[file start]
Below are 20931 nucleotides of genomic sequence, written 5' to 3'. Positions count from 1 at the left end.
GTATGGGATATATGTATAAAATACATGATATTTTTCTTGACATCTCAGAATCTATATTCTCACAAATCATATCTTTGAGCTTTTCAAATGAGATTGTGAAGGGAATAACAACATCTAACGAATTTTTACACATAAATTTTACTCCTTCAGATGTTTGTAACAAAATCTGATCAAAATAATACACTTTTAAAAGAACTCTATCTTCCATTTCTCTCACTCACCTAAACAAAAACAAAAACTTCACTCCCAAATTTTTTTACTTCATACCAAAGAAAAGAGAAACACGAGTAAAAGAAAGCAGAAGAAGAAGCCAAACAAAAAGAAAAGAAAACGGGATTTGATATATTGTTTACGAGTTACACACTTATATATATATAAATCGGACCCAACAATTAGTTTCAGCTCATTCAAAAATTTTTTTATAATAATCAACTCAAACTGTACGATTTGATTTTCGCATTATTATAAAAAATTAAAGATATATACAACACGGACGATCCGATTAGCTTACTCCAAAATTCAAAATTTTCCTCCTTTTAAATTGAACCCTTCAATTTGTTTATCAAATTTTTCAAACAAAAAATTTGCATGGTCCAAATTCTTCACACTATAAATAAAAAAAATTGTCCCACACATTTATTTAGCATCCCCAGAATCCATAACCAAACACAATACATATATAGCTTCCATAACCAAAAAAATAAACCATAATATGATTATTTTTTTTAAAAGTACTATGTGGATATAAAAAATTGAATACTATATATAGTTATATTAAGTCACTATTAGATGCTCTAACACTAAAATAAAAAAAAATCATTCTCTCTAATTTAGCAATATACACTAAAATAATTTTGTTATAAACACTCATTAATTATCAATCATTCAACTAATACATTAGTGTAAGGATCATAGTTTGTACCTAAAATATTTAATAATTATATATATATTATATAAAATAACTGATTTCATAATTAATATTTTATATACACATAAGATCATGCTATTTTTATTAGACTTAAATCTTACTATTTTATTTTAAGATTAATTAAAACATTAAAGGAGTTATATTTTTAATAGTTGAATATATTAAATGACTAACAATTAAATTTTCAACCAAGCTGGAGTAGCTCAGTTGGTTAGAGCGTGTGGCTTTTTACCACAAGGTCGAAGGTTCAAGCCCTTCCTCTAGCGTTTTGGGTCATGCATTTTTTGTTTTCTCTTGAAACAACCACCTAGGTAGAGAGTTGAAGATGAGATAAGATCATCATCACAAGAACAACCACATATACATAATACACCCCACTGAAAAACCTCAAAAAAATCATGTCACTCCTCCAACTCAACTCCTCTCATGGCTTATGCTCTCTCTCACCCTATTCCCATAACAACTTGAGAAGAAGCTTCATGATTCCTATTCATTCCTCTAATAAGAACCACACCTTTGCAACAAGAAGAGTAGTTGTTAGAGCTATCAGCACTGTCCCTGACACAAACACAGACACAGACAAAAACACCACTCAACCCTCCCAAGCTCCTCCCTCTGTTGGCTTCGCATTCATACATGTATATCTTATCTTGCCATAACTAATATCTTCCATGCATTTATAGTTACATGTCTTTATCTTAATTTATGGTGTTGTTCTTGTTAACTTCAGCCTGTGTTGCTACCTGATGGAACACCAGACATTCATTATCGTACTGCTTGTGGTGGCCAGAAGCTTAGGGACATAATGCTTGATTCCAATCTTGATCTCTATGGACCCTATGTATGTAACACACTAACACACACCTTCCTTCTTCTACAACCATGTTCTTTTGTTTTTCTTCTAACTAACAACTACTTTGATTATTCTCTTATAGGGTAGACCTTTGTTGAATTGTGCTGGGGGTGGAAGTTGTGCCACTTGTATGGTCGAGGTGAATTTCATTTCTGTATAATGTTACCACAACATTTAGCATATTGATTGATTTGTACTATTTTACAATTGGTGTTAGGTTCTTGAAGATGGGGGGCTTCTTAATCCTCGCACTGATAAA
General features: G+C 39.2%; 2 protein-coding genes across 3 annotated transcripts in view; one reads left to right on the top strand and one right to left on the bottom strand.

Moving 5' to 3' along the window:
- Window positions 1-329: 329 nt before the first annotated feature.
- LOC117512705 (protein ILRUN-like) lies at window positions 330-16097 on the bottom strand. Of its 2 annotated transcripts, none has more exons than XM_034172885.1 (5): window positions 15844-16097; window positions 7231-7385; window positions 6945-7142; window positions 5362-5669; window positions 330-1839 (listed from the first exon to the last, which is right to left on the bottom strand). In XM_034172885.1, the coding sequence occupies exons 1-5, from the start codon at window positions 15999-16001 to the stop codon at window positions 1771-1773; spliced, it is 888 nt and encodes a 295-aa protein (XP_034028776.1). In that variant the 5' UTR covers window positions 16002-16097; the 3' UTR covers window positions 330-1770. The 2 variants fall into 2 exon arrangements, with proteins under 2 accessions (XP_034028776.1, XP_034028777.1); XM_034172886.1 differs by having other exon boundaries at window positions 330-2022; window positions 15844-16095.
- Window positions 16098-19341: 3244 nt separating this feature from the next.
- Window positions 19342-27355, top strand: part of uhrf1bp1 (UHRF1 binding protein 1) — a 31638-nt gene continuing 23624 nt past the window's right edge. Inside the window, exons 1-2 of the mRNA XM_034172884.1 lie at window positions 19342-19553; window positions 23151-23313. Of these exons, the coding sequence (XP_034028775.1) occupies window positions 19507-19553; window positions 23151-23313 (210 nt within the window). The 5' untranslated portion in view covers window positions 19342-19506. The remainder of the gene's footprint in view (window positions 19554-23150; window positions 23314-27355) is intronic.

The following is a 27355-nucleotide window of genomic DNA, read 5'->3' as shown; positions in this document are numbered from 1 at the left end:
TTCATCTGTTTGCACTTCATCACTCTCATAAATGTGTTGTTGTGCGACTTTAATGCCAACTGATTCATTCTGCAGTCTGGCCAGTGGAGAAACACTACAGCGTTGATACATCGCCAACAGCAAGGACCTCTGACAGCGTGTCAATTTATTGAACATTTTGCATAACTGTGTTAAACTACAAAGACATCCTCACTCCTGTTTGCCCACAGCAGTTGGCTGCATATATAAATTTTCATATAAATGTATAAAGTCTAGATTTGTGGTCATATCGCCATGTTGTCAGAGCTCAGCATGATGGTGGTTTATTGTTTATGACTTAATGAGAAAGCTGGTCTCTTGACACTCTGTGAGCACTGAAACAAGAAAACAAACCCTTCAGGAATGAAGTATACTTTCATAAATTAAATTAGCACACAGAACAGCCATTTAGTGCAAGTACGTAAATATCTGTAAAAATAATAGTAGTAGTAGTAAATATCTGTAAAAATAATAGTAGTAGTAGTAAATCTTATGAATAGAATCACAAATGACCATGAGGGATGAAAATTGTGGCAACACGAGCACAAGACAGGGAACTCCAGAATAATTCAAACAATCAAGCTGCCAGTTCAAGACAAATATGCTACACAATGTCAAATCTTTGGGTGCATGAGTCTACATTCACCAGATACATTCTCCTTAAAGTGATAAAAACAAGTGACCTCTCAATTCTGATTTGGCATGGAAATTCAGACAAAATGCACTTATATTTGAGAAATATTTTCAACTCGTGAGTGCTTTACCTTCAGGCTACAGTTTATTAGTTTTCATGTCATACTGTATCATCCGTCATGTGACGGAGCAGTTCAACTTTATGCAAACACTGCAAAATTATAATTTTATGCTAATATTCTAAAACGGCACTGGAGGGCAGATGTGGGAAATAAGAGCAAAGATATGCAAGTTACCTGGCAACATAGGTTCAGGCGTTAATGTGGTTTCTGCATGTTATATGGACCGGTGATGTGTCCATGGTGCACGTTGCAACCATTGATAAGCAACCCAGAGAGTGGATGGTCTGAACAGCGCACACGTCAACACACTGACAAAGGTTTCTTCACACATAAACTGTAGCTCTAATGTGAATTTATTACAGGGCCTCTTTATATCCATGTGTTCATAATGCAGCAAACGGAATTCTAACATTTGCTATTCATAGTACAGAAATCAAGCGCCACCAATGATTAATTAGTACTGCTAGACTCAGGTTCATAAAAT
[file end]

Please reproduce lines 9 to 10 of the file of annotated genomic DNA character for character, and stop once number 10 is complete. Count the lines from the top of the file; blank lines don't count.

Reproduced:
The following is a 27355-nucleotide window of genomic DNA, read 5'->3' as shown; positions in this document are numbered from 1 at the left end:
TTCATCTGTTTGCACTTCATCACTCTCATAAATGTGTTGTTGTGCGACTTTAATGCCAACTGATTCATTCTGCAGTCTGGCCAGTGGAGAAACACTACAGCGTTGATACATCGCCAACAGCAAGGACCTCTGACAGCGTGTCAATTTATTGAACATTTTGCATAACTGTGTTAAACTACAAAGACATCCTCACTCCTGTTTGCCCACAGCAGTTGGCTGCATATATAAATTTTCATATAAATGTATAAAGTCTAGATTTGTGGTCATATCGCCATGTTGTCAGAGCTCAGCATGATGGTGGTTTATTGTTTATGACTTAATGAGAAAGCTGGTCTCTTGACACTCTGTGAGCACTGAAACAAGAAAACAAACCCTTCAGGAATGAAGTATACTTTCATAAATTAAATTAGCACACAGAACAGCCATTTAGTGCAAGTACGTAAATATCTGTAAAAATAATAGTAGTAGTAGTAAATATCTGTAAAAATAATAGTAGTAGTAGTAAATCTTATGAATAGAATCACAAATGACCATGAGGGATGAAAATTGTGGCAACACGAGCACAAGACAGGGAACTCCAGAATAATTCAAACAATCAAGCTGCCAGTTCAAGACAAATATGCTACACAATGTCAAATCTTTGGGTGCATGAGTCTACATTCACCAGATACATTCTCCTTAAAGTGATAAAAACAAGTGACCTCTCAATTCTGATTTGGCATGGAAATTCAGACAAAATGCACTTATATTTGAGAAATATTTTCAACTCGTGAGTGCTTTACCTTCAGGCTACAGTTTATTAGTTTTCATGTCATACTGTATCATCCGTCATGTGACGGAGCAGTTCAACTTTATGCAAACACTGCAAAATTATAATTTTATGCTAATATTCTAAAACGGCACTGGAGGGCAGATGTGGGAAATAAGAGCAAAGATATGCAAGTTACCTGGCAACATAGGTTCAGGCGTTAATGTGGTTTCTGCATGTTATATGGACCGGTGATGTGTCCATGGTGCACGTTGCAACCATTGATAAGCAACCCAGAGAGTGGATGGTCTGAACAGCGCACACGTCAACACACTGACAAAGGTTTCTTCACACATAAACTGTAGCTCTAATGTGAATTTATTACAGGGCCTCTTTATATCCATGTGTTCATAATGCAGCAAACGGAATTCTAACATTTGCTATTCATAGTACAGAAATCAAGCGCCACCAATGATTAATTAGTACTGCTAGACTCAGGTTCATAAAAT